Ordinarily, committee meetings would begin the following week, but those, too, appear likely to be delayed. Presumably most or all committee meetings and hearings will be held virtually (although there has been some disagreement about that), and working through the complexities of managing dozens of electronic meetings every week is challenging. Our understanding is that committee hearings are likely to begin in late January or even early February. To bring some efficiency to the process, we understand that some bills will be combined for hearing purposes. Otherwise, the legislature could be forced to meet well into the summer, and no one would be happy about that. 

Clearly, 2021 is going to be an unusual and difficult year. We will do our best to stay on top of events and keep you informed.

Invite Your Legislators to Your Next Meeting

If you want to have a positive effect on municipal legislation in 2021, one of the best things you can do right now is to invite your legislative delegation to your next board of selectmen/council/aldermen meeting. This applies whether your legislators are veterans, rookies, or a combination of the two.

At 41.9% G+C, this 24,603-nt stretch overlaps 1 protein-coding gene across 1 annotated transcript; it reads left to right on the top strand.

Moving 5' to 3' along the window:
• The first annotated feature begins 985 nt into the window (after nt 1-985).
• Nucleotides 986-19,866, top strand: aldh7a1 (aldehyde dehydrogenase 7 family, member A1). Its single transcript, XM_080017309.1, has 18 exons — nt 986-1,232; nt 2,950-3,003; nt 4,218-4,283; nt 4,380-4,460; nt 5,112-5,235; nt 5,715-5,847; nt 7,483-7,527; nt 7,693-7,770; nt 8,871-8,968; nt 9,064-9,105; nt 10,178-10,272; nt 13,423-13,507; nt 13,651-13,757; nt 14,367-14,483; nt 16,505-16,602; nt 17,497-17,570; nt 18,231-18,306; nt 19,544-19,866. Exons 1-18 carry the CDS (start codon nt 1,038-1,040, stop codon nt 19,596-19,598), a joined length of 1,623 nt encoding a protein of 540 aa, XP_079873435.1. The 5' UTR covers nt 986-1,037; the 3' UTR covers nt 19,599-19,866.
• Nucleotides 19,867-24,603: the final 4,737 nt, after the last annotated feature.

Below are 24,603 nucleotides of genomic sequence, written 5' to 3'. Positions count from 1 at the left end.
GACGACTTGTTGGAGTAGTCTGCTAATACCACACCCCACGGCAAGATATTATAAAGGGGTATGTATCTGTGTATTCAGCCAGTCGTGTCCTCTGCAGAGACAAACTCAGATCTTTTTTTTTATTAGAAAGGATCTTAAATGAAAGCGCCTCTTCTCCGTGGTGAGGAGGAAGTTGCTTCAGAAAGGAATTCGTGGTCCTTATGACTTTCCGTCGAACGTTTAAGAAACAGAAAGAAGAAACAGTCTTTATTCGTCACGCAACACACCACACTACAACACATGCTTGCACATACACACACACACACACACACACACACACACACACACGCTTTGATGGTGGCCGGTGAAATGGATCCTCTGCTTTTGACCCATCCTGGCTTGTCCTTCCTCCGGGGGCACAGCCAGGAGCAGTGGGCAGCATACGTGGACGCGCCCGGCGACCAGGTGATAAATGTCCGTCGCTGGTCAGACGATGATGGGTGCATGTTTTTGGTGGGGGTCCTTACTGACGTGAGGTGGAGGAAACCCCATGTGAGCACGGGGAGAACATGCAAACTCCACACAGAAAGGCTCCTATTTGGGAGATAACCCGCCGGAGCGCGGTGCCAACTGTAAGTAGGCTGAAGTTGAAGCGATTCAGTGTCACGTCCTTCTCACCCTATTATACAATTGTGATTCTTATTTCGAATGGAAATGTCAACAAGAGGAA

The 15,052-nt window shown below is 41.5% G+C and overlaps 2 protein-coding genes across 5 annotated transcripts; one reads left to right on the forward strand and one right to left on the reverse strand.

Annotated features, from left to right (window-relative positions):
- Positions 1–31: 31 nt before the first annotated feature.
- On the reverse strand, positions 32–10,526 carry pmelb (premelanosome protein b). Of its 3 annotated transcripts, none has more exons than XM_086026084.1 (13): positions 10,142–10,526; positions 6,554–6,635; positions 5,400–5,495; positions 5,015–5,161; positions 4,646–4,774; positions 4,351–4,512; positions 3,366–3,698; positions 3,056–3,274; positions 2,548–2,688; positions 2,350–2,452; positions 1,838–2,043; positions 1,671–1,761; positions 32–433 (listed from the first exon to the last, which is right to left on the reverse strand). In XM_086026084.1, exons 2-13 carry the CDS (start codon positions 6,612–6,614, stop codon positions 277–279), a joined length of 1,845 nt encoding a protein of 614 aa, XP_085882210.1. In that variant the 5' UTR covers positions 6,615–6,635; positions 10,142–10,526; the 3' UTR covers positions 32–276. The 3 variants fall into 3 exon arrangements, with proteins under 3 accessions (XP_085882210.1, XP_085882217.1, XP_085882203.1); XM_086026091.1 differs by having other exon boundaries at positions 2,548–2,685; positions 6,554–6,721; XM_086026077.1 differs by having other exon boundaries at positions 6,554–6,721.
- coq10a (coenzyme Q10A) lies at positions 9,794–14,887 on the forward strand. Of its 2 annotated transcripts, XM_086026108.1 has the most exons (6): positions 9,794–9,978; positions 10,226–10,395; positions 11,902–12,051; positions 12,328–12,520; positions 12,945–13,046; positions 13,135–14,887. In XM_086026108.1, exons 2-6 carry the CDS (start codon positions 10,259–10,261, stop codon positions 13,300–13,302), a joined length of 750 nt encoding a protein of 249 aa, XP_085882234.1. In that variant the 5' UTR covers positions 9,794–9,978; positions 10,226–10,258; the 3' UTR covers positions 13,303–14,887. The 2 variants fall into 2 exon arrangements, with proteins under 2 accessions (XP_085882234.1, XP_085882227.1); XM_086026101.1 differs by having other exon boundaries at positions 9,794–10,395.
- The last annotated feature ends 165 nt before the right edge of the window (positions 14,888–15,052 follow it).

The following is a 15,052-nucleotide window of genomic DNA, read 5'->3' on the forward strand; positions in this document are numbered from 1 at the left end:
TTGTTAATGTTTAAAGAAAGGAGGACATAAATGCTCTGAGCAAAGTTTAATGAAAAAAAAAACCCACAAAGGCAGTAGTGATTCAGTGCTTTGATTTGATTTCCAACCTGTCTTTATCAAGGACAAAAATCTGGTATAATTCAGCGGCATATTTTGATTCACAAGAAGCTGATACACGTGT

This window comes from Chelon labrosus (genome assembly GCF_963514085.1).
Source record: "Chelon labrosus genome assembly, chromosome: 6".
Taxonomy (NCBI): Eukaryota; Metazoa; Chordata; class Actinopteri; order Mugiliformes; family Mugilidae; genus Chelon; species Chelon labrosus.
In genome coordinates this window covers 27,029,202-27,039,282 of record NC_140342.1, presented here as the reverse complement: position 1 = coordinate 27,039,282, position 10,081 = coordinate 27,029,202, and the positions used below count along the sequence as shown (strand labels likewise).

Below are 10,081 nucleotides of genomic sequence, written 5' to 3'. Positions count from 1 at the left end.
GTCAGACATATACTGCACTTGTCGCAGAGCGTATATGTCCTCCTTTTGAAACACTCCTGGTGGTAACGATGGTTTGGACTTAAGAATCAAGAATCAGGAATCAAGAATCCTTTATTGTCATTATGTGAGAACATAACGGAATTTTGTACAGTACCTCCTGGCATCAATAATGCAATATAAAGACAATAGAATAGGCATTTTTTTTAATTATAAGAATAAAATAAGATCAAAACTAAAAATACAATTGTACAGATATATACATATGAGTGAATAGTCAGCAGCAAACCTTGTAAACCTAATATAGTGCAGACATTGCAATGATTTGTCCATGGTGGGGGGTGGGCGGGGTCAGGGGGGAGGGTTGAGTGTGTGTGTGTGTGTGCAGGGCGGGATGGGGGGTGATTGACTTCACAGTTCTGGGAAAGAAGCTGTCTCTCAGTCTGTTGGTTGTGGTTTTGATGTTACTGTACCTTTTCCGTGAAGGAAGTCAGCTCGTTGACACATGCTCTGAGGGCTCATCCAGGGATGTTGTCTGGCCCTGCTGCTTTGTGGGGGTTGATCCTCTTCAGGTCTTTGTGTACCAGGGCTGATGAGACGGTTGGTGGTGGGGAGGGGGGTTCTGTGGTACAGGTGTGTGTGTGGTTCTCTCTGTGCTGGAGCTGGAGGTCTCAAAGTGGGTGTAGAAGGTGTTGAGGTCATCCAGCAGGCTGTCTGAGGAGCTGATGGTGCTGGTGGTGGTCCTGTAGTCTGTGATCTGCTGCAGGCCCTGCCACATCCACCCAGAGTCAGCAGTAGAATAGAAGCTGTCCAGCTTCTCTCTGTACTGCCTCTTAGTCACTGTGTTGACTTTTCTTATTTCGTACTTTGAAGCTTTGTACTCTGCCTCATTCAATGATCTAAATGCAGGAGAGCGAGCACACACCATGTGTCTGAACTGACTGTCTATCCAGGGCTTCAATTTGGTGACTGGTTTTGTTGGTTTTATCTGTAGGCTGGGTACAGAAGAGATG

Over the next several months, there will be occasions when we will ask you to contact your legislators (or you will want to contact them, even without being asked) to discuss pending legislation. Making a cold call to someone you’ve never met is no fun for even the hardiest extrovert, and for many people it is downright intimidating.